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Only 37% of recent immigrant women in Toronto receiving cervical cancer screening

June 12, 2007 Toronto

A new Institute of Clinical Evaluative Sciences (ICES) study shows that just 37% of recent immigrant women to Toronto are receiving Papanicolau (Pap) smears to screen for cervical cancer, despite recommendations that all women 18 to 69 years of age receive them.

“Although national surveys have demonstrated that women with lower income, lower education, those who speak a foreign language, and those who are not Canadian-born are less likely to report Pap smear screening, self-reporting of Pap smears may be subject to biases and no previous study of actual screening has examined immigrant or minority women,” said Dr. Rick Glazier, ICES senior scientist and report co-author.

To examine this issue further, investigators identified all women 18-66 years of age in Toronto who had a Pap smear between 2000 and 2002. Among this group, they examined any differences in Pap smear rates by socioeconomic status and recency of immigration. (The Toronto area receives almost half of all new immigrants to Canada and is now one of the most diverse urban areas in the world). To identify new immigrants, the investigators used people registering for health care in Ontario for the first time after 1993, 81% of whom are expected to be immigrants.

Of the over 724,000 women included in the study, 55% had Pap smears within the study period. Recent immigrant women comprised 22% of the study population and had screening rates of just 37%, compared to 61% for non-recent immigrants. Women who spoke a foreign language and visible minorities also had significantly lower rates of Pap smears. Low income and low education were also associated with lower Pap smear rates.

“Many patients do not understand why Pap screening is necessary for them. Cultural factors need to be considered and education is needed for both patients and doctors, as primary care physicians play a central role in explaining and recommending screening,” said Dr. Aisha Lofters, the study’s lead author.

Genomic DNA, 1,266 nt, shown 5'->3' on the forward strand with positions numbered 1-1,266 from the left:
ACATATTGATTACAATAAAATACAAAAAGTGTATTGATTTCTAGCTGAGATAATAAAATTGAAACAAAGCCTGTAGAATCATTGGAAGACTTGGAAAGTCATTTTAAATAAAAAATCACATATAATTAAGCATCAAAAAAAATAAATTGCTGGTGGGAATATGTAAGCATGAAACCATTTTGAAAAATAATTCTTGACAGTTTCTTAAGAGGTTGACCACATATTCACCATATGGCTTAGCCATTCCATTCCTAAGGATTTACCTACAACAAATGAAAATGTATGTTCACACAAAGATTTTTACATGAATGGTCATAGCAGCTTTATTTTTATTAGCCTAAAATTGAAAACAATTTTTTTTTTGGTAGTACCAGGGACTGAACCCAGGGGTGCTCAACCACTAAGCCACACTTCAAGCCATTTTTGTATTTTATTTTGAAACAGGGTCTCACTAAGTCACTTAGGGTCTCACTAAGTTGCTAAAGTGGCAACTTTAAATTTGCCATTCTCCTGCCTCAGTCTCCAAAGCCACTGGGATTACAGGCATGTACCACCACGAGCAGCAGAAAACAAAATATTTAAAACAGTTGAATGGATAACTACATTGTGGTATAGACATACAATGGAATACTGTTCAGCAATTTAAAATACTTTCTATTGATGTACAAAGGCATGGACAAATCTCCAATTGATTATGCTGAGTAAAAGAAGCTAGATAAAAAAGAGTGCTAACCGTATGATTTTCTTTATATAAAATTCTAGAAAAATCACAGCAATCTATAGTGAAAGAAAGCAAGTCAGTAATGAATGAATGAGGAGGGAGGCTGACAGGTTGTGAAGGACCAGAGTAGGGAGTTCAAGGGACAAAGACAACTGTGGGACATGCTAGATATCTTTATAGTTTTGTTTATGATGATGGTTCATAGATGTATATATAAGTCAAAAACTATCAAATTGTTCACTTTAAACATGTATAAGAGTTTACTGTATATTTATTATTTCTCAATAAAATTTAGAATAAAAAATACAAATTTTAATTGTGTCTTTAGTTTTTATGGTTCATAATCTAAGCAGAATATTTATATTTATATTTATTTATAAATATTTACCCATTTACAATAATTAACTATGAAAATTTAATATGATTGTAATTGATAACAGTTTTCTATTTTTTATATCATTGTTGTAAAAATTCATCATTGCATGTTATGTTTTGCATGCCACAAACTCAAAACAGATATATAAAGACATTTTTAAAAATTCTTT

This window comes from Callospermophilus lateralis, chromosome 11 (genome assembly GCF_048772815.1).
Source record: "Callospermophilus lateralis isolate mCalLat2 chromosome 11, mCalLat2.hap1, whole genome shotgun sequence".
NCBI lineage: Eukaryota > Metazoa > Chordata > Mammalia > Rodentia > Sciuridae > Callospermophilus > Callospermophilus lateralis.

“In addition, an organized screening program that tracks and attends to socially disadvantaged women, such as that under development by the Ontario Cervical Screening Program (OCSP), may prove to be essential in reducing socioeconomic differences in cervical cancer screening.”

The study, “Inadequacy of cervical cancer screening among urban recent immigrants: a population-based study of physician and laboratory claims in Toronto, Canada”, is in the June 2007 issue of the journal Preventive Medicine.

Author affiliations: ICES (Drs. Glazier and Moineddin); Department of Family and Community Medicine (Drs. Lofters, Glazier, and Moineddin), and Department of Public Health Sciences (Dr. Glazier, Agha, and Moineddin), University of Toronto; Department of Family and Community Medicine, Mount Sinai Hospital (Dr. Lofters); Department of Family and Community Medicine (Dr. Glazier, Dr. Lofters), and Centre for Research on Inner City Health (Drs. Glazier and Agha, Ms. Creatore), St. Michael’s Hospital.

ICES is an independent, non-profit organization that uses population-based health information to produce knowledge on a broad range of health care issues. Our unbiased evidence provides measures of health system performance, a clearer understanding of the shifting health care needs of Ontarians, and a stimulus for discussion of practical solutions to optimize scarce resources. ICES knowledge is highly regarded in Canada and abroad, and is widely used by government, hospitals, planners, and practitioners to make decisions about care delivery and to develop policy.

FOR FURTHER INFORMATION, PLEASE CONTACT:

  • Julie Dowdie
  • Media Relations Officer, ICES
  • (416) 480-4780 or cell (416) 432-8143

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